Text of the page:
As Davis says herself, “freedom is a constant struggle.” This simple phrase captures a heavy but critical truth. Among the many painful lessons that 2020 has taught us, a recurring one is that shit is bad. This also isn’t new. American society is and has been corrupt on a deep, systemic level since its inception, and attempting to reform, agitate, reorient, and redistribute are honorable but undoubtedly tiring tasks. Beyond that, attempting to be plugged in to the urgent issues, on both a national and global scale, leaves one in a constant state of lack; there’s always more to fight against, there is always another violence, scheme, or deal on the table. And in this mix of fatigue also lies hesitation –– folks who feel unequipped to advocate for something, because they think they don’t have enough knowledge around a certain issue.
While the internet makes information readily available, it can be difficult to become fully versed on every conflict and law spurring contention in the world. (Like, do I fully understand campaign finance reform? Or the way that internet usage is environmentally destructive? Or the breadth of historical violence against LGBTQ folks in my father’s Arab homeland? Admittedly, no.) But we can try. We must! The duty of explaining deep, historical traumas or contemporary calamity cannot fall solely on those who have the first-hand experience. Without a doubt, these voices must be listened to (the last thing we want is a “woke white people” echo chamber), but we have to be conscientious of adding labor to bodies who are already trudging through barriers of oppression, merely to exist.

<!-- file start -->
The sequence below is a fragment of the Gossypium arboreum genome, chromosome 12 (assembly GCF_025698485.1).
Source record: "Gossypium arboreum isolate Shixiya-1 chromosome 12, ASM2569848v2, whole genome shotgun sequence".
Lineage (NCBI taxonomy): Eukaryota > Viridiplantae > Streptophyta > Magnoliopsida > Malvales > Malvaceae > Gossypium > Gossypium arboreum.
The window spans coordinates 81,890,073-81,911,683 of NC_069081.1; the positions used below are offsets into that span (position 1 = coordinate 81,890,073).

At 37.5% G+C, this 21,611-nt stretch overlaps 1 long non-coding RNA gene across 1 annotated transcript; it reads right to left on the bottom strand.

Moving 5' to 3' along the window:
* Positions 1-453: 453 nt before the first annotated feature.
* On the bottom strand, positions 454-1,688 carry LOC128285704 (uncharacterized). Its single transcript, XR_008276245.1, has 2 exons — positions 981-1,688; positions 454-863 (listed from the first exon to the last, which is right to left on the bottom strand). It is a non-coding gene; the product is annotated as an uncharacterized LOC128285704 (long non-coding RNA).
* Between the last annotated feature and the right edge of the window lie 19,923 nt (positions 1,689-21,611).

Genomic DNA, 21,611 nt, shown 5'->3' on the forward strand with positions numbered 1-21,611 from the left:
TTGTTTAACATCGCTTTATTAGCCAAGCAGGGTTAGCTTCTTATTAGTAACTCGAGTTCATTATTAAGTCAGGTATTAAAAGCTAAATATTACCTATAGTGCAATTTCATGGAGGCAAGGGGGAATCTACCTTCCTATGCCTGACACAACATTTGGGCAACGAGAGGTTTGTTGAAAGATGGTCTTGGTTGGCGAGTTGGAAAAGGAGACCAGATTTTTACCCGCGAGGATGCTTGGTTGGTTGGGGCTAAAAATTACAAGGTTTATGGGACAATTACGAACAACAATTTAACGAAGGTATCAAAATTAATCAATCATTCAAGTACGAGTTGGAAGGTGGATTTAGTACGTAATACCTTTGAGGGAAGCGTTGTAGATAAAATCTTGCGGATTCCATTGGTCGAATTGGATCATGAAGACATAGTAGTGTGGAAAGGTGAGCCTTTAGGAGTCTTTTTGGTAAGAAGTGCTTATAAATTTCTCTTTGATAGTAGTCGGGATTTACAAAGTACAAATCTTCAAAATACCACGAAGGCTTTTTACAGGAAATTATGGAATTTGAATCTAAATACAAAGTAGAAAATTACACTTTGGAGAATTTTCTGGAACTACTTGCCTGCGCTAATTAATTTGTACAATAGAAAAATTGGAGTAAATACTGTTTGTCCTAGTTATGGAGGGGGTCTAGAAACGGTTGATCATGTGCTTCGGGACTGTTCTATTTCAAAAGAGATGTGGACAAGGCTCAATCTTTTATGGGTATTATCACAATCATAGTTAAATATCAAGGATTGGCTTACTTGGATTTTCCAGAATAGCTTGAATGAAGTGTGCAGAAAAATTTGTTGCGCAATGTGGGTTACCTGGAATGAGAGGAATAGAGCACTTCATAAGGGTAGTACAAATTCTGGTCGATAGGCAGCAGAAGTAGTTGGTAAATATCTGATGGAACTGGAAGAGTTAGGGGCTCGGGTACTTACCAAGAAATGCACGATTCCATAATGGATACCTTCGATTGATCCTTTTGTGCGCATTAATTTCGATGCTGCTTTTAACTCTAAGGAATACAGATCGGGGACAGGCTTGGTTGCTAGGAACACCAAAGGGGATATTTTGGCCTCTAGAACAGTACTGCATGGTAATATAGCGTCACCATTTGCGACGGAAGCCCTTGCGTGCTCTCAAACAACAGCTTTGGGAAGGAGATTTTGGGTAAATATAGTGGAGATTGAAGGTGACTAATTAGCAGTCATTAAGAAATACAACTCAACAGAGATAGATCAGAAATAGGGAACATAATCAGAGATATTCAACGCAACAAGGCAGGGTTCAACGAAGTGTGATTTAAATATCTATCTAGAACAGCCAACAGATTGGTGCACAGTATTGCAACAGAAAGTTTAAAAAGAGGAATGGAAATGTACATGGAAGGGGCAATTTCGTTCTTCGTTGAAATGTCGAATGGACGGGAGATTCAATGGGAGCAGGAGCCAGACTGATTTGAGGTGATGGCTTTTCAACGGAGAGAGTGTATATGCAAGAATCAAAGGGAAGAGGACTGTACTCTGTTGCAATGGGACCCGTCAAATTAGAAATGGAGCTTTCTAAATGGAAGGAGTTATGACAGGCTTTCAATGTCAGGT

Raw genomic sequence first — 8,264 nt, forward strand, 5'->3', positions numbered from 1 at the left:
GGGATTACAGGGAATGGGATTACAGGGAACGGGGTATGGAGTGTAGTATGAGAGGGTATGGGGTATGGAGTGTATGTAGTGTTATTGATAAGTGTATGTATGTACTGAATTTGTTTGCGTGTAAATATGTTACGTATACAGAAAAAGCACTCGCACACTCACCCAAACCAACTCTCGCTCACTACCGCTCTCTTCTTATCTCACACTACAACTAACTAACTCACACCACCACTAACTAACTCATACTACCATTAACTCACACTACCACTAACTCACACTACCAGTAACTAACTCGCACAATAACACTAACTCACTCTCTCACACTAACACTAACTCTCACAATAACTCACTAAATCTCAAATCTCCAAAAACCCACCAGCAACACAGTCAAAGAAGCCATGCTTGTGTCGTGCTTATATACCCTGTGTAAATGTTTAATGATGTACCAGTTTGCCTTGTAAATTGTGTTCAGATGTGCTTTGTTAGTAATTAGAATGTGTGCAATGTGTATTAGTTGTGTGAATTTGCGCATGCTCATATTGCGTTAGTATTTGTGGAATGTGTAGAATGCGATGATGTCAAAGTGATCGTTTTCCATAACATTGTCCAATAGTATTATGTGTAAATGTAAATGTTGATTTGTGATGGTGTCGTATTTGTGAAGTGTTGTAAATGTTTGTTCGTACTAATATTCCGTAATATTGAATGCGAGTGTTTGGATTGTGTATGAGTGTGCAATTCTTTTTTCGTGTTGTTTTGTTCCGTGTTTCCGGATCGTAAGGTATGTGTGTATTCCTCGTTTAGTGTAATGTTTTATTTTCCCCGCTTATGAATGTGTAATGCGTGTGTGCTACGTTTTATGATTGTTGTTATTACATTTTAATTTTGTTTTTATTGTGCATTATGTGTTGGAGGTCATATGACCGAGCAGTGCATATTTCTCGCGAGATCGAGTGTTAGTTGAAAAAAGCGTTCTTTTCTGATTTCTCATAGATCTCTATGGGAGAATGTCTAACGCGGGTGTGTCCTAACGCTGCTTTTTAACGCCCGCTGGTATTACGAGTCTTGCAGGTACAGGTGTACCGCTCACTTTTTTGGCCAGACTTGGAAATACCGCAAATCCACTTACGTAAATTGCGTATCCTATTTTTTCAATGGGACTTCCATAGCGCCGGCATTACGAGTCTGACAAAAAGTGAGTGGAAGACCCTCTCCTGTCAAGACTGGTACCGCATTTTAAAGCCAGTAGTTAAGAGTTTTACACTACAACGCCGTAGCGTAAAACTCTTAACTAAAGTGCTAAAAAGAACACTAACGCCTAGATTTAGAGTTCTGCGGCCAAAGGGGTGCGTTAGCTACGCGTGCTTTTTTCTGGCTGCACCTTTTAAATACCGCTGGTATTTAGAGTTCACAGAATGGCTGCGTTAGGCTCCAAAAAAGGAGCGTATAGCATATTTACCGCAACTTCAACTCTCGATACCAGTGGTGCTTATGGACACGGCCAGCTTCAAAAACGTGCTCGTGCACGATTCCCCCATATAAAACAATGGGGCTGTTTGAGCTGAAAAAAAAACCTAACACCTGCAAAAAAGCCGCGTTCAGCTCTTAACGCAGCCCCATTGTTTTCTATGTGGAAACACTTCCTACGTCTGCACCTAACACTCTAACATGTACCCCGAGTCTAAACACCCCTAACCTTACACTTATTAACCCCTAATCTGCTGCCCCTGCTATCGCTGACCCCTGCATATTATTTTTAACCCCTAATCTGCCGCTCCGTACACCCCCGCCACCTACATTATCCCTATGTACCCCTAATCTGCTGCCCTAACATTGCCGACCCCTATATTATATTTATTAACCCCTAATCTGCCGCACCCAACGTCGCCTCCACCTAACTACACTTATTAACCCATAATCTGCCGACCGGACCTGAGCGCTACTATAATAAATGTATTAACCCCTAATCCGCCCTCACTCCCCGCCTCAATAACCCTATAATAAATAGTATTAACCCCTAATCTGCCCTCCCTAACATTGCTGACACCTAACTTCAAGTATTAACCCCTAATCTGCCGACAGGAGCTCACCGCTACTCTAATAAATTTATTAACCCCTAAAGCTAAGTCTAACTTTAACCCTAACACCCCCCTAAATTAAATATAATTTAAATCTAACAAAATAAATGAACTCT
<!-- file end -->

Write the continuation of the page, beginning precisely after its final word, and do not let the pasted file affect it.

A (Brief) Guide to Reading Angela Davis
With such an expansive collection of material, Davis is helpful in tracing the evolution of various global social movements. But where to start!? Her book Freedom is a Constant Struggle is my recommendation (although all of her texts are undoubtedly necessary; Add Are Prisons Obsolete? next on your list.) Freedom weaves several of her interviews, speeches, and writing from the last ten years, offering an intersectional lens that is consistently accessible, thoughtful, and anti-racist. Although more contemporary, she never fails to engage with deep history. The book’s subtitle is “Ferguson, Palestine, and the Foundations of a Movement,” and indeed, she does create ties between these topics, like explaining how Israeli police have been involved in U.S. police training or how military presence in Ferguson, after the killing of Michael Brown, mirrored daily life in Gaza. She contemplates: “Initially, intersectionality was about bodies and experiences. But now, how do we talk about bringing various social justice struggles together, across national borders?” This question, and the manners through which the book attempts to answer it, are why I consider it an excellent entry point.